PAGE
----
With Olympics In Full Swing, Countdown To Rio Begins
England's Luke Donald: Hopefully, in four years, maybe I'm a part of [golf in the Olympics] in Rio."
The Olympics are in full swing now in London, but when Aug. 12 arrives and the flame is extinguished at the Closing Ceremony -- the symbolic end to the Games of the XXXth Olympiad and the start of the 1,455-day countdown for the Opening Ceremony in Rio de Janeiro -- Ty Votaw will have a seminal moment.
|Golf in the Olympics|
Specifically, that the next time the world gathers for the summer Games, so will the world's top golfers.
Votaw spearheaded the sport's successful bid for inclusion in the Olympics for the International Golf Foundation. He was in London for last Friday's Opening Ceremony and will take in several events before returning to the United States later this week.
Others in the golf community also are watching the London Games with interest as they look ahead and dream about Rio in four years.
World No. 1 Luke Donald got a glimpse of the Olympic venues in London when the Englishman took in a few tennis matches at Wimbledon prior to the British Open.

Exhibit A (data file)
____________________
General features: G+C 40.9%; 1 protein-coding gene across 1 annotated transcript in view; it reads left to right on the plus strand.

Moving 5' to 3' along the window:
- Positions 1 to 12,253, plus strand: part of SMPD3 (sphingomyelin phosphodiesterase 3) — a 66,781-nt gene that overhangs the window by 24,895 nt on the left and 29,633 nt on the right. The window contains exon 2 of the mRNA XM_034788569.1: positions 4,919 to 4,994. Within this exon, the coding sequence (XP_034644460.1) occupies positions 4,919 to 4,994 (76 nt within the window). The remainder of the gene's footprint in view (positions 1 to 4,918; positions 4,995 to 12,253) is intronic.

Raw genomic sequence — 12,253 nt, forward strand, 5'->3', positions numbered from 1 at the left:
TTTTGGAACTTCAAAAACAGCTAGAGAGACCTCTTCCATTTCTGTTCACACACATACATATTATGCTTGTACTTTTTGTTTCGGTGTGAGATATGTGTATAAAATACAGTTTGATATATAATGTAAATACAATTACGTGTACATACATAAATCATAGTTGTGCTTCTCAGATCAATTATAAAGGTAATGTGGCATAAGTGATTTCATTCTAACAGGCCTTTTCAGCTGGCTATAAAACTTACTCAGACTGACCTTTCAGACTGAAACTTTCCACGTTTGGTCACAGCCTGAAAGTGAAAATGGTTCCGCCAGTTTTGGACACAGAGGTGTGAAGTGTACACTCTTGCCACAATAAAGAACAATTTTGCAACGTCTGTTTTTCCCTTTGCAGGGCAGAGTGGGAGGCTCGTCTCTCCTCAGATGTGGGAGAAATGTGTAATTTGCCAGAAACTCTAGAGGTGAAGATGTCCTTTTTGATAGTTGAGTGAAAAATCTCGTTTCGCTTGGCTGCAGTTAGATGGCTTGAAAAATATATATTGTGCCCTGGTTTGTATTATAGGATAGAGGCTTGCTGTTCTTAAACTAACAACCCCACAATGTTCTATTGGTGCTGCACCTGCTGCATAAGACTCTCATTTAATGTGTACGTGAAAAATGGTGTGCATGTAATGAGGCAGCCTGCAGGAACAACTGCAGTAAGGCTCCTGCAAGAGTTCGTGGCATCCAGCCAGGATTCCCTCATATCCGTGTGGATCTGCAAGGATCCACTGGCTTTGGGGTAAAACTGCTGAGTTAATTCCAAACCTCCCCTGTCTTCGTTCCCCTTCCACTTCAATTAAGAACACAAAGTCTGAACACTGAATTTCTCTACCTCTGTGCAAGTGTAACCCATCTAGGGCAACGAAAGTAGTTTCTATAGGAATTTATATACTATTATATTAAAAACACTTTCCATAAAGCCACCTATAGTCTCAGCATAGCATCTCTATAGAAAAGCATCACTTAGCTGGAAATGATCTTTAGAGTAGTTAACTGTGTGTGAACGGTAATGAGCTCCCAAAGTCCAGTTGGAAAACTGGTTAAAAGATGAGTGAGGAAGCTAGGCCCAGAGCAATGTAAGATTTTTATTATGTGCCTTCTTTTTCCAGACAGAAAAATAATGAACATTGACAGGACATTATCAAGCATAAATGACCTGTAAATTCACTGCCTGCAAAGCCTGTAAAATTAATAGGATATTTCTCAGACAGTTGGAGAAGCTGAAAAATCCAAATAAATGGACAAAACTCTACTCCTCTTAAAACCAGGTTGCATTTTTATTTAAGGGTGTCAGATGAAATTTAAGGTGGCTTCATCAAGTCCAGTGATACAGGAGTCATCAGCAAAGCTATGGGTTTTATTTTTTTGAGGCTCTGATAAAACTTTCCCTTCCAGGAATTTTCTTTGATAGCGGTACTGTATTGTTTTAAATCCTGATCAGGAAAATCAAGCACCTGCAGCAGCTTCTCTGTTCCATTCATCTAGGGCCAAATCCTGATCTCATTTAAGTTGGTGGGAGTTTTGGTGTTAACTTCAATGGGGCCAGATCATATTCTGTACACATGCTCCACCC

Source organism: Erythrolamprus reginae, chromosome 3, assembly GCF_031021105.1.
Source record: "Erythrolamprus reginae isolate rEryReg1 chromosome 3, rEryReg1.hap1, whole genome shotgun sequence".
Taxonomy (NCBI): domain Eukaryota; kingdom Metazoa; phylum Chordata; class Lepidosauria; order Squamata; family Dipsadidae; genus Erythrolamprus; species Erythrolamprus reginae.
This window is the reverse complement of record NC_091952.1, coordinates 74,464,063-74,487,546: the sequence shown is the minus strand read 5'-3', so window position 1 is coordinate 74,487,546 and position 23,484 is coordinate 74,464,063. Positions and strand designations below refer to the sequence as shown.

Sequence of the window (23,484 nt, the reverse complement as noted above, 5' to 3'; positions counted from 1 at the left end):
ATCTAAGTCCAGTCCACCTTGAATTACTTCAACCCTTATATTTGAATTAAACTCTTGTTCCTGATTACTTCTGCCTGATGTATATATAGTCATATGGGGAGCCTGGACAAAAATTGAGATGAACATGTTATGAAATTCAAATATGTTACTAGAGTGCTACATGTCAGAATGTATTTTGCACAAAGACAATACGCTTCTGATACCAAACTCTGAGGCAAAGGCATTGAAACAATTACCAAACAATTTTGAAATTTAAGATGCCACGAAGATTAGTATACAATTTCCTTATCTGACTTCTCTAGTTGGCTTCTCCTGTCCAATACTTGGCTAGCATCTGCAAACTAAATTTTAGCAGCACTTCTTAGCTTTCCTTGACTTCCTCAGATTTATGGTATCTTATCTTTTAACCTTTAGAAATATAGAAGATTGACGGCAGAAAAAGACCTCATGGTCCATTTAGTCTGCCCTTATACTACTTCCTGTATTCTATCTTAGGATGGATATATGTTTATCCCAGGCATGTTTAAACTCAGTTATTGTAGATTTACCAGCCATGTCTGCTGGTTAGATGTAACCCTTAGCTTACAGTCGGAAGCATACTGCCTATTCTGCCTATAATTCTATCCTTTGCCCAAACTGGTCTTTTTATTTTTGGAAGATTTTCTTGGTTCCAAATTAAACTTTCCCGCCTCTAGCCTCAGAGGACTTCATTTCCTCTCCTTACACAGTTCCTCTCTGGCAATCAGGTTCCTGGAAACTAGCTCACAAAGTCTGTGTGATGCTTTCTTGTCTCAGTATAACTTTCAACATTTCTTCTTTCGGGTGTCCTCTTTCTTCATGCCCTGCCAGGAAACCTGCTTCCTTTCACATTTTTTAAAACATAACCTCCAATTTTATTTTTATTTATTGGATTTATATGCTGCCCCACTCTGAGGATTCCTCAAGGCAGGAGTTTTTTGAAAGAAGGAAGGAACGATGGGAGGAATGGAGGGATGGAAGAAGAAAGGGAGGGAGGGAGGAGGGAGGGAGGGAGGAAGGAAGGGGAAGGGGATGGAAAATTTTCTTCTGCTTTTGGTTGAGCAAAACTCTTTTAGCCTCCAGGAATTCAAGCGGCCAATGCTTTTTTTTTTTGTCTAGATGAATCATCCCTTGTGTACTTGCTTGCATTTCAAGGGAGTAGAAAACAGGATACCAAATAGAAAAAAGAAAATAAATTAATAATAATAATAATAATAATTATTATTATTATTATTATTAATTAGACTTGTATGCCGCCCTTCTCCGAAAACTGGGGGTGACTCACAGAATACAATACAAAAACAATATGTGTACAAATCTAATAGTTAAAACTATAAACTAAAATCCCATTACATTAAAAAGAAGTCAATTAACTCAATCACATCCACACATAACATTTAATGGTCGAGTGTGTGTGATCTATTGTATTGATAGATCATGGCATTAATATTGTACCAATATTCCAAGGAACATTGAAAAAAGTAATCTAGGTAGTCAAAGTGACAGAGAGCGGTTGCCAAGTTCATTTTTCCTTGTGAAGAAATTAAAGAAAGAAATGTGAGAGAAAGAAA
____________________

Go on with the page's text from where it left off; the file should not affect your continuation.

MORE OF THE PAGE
"There was already a good atmosphere with all the countries' flags down Regents Street," Donald said. "... Hopefully, in four years, maybe I'm a part of that in Rio."
Tiger Woods agreed. "I hope I can qualify," the 14-time major champion said. "... I would love to be able to have a chance to represent my country in playing in the Olympic Games."
Phil Mickelson will have just turned 46 when the Summer Olympics head to South America for the first time. The avid sports fan has been watching some of the swimming and diving, water polo, beach volleyball, cycling, soccer and gymnastics contested over the first four days, and the man who has three Masters and one PGA Championship on his resume has drawn inspiration from the competition.